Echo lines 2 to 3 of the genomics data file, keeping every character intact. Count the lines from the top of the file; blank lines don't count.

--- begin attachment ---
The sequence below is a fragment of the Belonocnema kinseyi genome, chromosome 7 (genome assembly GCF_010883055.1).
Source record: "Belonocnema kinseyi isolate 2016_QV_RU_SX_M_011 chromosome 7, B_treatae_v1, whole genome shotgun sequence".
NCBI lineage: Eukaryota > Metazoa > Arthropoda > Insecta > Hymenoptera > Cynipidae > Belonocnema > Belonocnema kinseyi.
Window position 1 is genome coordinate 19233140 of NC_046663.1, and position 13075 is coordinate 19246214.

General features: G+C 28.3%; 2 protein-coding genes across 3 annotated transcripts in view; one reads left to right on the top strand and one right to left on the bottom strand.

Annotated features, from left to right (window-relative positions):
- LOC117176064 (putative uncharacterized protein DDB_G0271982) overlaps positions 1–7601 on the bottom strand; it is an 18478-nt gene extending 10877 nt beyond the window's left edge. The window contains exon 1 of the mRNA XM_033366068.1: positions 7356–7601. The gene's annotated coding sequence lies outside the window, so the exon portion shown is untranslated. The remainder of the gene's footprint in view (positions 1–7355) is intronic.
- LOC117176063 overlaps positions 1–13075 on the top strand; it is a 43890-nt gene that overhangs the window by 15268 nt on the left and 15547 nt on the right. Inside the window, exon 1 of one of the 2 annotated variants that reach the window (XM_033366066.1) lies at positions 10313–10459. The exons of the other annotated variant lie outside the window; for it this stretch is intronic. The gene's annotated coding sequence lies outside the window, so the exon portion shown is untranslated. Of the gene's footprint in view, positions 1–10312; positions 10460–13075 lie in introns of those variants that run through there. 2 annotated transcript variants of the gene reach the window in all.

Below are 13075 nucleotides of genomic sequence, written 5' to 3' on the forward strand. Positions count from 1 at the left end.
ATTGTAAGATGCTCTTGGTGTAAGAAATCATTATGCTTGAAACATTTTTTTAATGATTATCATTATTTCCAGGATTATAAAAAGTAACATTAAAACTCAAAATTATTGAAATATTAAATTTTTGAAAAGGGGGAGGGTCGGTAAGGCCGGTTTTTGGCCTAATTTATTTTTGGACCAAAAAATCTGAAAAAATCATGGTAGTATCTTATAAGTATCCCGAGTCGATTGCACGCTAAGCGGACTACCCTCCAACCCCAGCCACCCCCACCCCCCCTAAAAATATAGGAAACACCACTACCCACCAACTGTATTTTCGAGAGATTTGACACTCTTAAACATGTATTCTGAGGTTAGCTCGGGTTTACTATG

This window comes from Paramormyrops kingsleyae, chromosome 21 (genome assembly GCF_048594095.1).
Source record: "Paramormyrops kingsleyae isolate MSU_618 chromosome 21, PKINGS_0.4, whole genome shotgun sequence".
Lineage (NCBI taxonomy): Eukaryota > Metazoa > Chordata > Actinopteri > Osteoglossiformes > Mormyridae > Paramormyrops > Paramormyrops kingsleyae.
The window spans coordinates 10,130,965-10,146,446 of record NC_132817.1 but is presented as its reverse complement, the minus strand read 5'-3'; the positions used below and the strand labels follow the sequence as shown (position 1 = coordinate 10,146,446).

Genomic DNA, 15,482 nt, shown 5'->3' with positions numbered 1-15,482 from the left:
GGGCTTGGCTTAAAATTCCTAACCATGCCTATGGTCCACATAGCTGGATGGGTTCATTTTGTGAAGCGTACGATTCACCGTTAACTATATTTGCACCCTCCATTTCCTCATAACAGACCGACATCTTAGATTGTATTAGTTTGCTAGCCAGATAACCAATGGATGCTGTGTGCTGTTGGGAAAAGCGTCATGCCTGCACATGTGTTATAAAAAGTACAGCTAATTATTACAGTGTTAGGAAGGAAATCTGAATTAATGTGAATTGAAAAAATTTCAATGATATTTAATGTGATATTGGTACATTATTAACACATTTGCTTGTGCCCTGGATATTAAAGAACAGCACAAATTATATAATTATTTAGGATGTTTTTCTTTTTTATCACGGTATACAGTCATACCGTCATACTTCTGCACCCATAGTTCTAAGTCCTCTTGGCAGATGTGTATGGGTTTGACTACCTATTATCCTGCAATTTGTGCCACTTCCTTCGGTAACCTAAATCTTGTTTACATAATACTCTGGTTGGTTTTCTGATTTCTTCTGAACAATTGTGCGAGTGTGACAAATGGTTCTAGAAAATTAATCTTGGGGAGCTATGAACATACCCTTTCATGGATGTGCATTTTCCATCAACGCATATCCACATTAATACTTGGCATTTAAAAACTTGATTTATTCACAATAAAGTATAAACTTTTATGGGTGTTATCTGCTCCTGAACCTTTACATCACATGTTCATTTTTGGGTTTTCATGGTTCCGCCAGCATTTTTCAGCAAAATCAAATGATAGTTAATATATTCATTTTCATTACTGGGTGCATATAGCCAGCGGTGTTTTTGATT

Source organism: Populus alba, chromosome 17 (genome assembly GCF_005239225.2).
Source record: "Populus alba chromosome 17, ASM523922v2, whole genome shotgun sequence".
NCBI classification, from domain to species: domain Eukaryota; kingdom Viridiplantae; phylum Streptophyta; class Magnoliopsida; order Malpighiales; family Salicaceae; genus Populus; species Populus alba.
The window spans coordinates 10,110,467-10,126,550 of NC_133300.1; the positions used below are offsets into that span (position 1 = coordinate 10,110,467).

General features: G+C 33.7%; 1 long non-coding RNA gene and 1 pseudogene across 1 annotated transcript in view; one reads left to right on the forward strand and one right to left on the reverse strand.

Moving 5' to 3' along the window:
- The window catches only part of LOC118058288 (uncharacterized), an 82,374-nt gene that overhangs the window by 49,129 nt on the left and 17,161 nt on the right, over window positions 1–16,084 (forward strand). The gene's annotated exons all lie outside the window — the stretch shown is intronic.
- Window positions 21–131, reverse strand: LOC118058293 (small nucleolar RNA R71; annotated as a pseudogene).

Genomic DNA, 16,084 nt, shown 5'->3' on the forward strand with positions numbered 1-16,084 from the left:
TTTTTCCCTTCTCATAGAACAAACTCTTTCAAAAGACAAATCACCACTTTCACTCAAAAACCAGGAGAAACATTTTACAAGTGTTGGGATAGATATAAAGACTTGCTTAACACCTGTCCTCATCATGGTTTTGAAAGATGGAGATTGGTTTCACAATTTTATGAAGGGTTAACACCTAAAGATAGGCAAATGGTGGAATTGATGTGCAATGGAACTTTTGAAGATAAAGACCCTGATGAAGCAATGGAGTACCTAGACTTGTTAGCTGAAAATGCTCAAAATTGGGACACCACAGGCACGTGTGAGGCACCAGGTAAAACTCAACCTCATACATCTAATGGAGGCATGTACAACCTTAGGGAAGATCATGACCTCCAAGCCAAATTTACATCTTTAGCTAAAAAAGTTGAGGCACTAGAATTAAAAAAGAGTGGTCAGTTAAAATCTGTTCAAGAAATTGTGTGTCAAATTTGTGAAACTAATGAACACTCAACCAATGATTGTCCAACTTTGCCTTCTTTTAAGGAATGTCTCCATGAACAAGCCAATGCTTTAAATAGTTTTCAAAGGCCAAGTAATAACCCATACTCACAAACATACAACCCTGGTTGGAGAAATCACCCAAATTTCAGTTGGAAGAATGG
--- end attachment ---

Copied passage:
Source record: "Belonocnema kinseyi isolate 2016_QV_RU_SX_M_011 chromosome 7, B_treatae_v1, whole genome shotgun sequence".
NCBI lineage: Eukaryota > Metazoa > Arthropoda > Insecta > Hymenoptera > Cynipidae > Belonocnema > Belonocnema kinseyi.